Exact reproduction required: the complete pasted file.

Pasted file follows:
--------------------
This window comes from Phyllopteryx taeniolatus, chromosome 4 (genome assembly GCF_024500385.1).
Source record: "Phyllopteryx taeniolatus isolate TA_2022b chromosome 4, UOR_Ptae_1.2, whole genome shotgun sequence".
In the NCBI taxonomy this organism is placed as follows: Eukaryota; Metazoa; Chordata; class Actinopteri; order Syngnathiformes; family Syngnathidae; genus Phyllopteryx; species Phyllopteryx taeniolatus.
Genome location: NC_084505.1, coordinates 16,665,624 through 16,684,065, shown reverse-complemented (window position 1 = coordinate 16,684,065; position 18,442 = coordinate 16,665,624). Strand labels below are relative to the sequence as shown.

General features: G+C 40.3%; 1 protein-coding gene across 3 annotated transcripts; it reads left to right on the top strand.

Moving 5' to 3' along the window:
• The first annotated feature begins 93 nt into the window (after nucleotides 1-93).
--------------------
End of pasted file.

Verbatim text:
This window comes from Phyllopteryx taeniolatus, chromosome 4 (genome assembly GCF_024500385.1).
Source record: "Phyllopteryx taeniolatus isolate TA_2022b chromosome 4, UOR_Ptae_1.2, whole genome shotgun sequence".
In the NCBI taxonomy this organism is placed as follows: Eukaryota; Metazoa; Chordata; class Actinopteri; order Syngnathiformes; family Syngnathidae; genus Phyllopteryx; species Phyllopteryx taeniolatus.
Genome location: NC_084505.1, coordinates 16,665,624 through 16,684,065, shown reverse-complemented (window position 1 = coordinate 16,684,065; position 18,442 = coordinate 16,665,624). Strand labels below are relative to the sequence as shown.

General features: G+C 40.3%; 1 protein-coding gene across 3 annotated transcripts; it reads left to right on the top strand.

Moving 5' to 3' along the window:
• The first annotated feature begins 93 nt into the window (after nucleotides 1-93).